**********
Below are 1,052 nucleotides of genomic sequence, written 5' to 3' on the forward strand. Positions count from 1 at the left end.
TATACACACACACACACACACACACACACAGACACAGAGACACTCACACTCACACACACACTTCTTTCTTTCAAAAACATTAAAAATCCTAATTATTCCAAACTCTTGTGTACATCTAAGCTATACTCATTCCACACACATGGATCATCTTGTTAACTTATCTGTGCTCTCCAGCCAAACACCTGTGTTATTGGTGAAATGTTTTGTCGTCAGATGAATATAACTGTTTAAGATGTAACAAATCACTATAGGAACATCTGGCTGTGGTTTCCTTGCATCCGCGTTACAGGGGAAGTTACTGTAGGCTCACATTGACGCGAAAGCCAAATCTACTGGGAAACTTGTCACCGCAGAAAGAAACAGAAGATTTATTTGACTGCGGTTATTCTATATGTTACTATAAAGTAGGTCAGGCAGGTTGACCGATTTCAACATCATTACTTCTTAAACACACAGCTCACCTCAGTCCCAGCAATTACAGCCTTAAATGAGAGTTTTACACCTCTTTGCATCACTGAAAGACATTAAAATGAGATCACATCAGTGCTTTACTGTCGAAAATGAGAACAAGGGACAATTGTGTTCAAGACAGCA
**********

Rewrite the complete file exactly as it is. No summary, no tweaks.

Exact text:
Below are 1,052 nucleotides of genomic sequence, written 5' to 3' on the forward strand. Positions count from 1 at the left end.
TATACACACACACACACACACACACACACAGACACAGAGACACTCACACTCACACACACACTTCTTTCTTTCAAAAACATTAAAAATCCTAATTATTCCAAACTCTTGTGTACATCTAAGCTATACTCATTCCACACACATGGATCATCTTGTTAACTTATCTGTGCTCTCCAGCCAAACACCTGTGTTATTGGTGAAATGTTTTGTCGTCAGATGAATATAACTGTTTAAGATGTAACAAATCACTATAGGAACATCTGGCTGTGGTTTCCTTGCATCCGCGTTACAGGGGAAGTTACTGTAGGCTCACATTGACGCGAAAGCCAAATCTACTGGGAAACTTGTCACCGCAGAAAGAAACAGAAGATTTATTTGACTGCGGTTATTCTATATGTTACTATAAAGTAGGTCAGGCAGGTTGACCGATTTCAACATCATTACTTCTTAAACACACAGCTCACCTCAGTCCCAGCAATTACAGCCTTAAATGAGAGTTTTACACCTCTTTGCATCACTGAAAGACATTAAAATGAGATCACATCAGTGCTTTACTGTCGAAAATGAGAACAAGGGACAATTGTGTTCAAGACAGCA